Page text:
If I'm going after a soot-dense dry fire like electrical, I'm not going to bother with enzymes because there's nothing there for them to break down. But when there's an oil or grease element, like tobacco or cooking fires, enzymes can help break down those oils and make the job go faster. Plus, they're so much nicer to work with than ammonia...!
 
#23
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We make various wall washes at both neutral and higher alkaline pH. However, we use a blend on non-ionic surfactants (degreasing) and a cationic hydrotope which draws and holds fine particulates such as soot into the cleaning solution. I have been told that is the key to Renovate as well.
 
#25
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Lye works, but lye (caustic soda) cannot differentiate between oils and skin. ( I heard of a someone who got lye in their shoe and needed several skin grafts to repair the damage in case anyone wants to handle at full strength). Even at 1% in a formula, it is considered a hazardous corrosive material. We only use it in two formulas as over time we have replaced with surfactants and other alkaline ingredients. An oil plate test compared lye to lye and .5% surfactant. The surfactant multiplies the surface area that emulsifies and removes the oils spreading from 1/8 inch (lye alone) to 1 inch (lye and surfactant). Lye is good, but lye with a small amount of surfactant is much better.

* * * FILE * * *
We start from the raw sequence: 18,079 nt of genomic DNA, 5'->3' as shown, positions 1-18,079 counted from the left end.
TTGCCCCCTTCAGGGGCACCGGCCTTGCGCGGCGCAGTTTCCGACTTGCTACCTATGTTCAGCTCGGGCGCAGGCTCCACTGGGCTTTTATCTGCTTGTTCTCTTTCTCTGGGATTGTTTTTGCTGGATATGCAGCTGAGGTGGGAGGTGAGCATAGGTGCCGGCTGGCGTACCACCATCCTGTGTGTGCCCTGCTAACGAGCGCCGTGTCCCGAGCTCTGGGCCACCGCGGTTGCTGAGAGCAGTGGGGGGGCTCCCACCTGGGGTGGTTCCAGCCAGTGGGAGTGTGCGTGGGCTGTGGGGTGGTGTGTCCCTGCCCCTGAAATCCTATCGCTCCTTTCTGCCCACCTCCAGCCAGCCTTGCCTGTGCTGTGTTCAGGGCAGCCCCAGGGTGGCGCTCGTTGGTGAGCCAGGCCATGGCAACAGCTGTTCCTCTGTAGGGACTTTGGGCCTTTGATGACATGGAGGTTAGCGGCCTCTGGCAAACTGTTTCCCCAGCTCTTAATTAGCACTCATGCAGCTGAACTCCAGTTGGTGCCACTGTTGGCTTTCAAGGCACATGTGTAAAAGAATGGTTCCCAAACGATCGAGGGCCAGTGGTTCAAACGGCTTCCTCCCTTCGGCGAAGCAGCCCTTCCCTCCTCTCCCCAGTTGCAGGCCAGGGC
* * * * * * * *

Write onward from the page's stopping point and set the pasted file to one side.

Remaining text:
#26
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Lye works, but lye (caustic soda) cannot differentiate between oils and skin. ( I heard of a someone who got lye in their shoe and needed several skin grafts to repair the damage in case anyone wants to handle at full strength). Even at 1% in a formula, it is considered a hazardous corrosive material. We only use it in two formulas as over time we have replaced with surfactants and other alkaline ingredients. An oil plate test compared lye to lye and .5% surfactant. The surfactant multiplies the surface area that emulsifies and removes the oils spreading from 1/8 inch (lye alone) to 1 inch (lye and surfactant). Lye is good, but lye with a small amount of surfactant is much better.
I hope you're not lyeing.